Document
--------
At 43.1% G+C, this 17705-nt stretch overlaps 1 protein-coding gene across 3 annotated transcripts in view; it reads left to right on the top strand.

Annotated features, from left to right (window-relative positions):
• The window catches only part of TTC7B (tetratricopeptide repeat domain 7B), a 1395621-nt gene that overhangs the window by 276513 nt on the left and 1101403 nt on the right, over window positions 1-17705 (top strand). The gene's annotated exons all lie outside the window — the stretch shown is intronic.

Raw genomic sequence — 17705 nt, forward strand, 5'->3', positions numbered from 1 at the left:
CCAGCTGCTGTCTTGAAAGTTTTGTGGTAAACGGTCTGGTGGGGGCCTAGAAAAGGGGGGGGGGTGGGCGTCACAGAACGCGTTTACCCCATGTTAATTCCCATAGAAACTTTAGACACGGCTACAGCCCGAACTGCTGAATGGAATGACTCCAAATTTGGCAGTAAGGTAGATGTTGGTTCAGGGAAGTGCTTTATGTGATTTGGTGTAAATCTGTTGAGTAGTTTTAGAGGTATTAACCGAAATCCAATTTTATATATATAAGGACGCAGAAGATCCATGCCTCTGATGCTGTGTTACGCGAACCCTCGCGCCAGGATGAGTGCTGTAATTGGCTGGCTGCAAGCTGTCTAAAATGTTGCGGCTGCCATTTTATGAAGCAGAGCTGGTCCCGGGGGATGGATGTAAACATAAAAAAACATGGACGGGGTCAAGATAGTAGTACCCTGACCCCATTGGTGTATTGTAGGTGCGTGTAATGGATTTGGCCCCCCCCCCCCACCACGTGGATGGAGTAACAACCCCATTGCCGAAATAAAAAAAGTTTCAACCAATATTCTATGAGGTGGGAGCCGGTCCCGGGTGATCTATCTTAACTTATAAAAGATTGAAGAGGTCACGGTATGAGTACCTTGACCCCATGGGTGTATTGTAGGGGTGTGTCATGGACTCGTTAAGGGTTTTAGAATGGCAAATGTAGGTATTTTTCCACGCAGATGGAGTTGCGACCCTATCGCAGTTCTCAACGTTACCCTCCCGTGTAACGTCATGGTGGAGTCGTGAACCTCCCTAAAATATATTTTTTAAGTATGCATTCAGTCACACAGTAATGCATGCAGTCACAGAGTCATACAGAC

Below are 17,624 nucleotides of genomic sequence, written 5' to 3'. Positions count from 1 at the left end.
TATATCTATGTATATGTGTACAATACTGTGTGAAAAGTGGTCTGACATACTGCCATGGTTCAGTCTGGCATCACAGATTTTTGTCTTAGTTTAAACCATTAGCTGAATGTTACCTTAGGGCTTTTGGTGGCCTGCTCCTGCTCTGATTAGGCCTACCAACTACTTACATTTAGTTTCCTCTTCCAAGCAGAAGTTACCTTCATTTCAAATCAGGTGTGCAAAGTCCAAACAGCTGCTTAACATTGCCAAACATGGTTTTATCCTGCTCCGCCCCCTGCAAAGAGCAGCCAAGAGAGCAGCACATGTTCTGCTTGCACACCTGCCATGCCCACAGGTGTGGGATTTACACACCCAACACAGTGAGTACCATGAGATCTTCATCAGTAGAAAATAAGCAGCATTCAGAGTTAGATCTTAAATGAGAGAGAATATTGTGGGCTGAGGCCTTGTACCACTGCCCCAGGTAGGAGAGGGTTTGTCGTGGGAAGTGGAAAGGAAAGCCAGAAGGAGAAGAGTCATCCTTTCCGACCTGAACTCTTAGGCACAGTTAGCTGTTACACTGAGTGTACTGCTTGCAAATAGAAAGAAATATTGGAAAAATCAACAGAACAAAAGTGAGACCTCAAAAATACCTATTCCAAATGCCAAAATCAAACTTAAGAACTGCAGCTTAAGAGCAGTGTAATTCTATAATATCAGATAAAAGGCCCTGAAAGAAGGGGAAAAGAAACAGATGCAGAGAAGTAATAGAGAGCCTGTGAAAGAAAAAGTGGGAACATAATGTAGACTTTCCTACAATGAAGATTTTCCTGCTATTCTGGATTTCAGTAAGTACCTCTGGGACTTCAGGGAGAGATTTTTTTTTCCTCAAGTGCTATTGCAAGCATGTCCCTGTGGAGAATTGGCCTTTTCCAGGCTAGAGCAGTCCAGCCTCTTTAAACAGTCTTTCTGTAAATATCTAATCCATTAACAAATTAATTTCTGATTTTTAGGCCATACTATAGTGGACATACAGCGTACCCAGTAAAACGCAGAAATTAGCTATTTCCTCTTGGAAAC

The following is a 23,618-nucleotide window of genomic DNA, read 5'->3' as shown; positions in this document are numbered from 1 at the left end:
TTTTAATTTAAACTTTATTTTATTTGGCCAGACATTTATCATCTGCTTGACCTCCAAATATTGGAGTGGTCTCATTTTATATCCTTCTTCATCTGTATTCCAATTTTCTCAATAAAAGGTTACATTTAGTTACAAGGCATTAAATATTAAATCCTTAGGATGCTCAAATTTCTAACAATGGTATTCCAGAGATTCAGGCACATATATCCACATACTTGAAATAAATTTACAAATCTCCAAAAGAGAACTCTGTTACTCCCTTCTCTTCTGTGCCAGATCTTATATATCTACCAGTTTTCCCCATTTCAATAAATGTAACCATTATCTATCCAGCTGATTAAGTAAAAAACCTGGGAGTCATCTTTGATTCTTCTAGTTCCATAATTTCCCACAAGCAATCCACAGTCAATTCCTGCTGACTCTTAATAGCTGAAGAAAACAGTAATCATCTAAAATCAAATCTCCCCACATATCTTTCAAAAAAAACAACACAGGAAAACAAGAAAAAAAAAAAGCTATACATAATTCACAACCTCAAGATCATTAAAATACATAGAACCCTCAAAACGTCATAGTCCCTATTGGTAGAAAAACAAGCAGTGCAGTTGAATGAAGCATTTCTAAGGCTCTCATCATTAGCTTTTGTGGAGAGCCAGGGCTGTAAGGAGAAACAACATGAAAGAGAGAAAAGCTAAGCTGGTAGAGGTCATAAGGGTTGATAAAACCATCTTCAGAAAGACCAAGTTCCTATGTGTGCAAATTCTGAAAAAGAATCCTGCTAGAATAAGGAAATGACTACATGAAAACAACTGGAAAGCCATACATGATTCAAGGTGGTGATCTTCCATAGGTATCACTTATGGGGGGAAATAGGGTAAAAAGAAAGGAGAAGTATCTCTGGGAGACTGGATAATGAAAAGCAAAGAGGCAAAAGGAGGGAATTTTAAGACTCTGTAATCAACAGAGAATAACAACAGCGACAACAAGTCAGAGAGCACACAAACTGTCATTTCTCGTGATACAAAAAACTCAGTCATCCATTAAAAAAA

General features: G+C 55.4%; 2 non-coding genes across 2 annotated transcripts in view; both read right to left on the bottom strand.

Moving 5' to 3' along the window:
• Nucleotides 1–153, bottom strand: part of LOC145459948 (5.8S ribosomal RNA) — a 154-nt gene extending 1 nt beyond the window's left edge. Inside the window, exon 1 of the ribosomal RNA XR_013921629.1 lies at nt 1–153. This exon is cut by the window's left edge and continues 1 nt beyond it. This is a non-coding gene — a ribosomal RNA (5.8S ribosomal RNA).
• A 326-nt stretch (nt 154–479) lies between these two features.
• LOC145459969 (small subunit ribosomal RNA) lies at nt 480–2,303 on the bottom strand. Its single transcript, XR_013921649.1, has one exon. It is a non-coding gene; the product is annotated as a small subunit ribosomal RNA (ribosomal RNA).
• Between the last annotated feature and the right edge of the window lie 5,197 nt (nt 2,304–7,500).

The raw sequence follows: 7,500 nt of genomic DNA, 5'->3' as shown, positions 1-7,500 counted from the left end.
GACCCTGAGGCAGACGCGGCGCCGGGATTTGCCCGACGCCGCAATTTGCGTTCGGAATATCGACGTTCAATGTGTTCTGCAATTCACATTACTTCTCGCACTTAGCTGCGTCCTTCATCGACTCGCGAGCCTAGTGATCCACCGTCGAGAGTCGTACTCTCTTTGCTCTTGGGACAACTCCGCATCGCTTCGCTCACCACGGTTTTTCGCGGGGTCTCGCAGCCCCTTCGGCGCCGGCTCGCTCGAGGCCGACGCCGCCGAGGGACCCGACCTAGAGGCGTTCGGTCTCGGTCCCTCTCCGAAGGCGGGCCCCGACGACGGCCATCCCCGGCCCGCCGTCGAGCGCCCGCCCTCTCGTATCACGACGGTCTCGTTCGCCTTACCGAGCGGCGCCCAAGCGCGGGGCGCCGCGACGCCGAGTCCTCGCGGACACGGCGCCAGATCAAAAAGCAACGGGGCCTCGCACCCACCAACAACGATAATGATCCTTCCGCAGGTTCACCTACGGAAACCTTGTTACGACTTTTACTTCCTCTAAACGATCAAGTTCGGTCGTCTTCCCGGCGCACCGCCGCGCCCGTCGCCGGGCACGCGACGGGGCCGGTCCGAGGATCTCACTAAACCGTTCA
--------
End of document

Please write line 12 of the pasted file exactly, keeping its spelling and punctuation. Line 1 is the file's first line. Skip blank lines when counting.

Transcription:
• Nucleotides 1–153, bottom strand: part of LOC145459948 (5.8S ribosomal RNA) — a 154-nt gene extending 1 nt beyond the window's left edge. Inside the window, exon 1 of the ribosomal RNA XR_013921629.1 lies at nt 1–153. This exon is cut by the window's left edge and continues 1 nt beyond it. This is a non-coding gene — a ribosomal RNA (5.8S ribosomal RNA).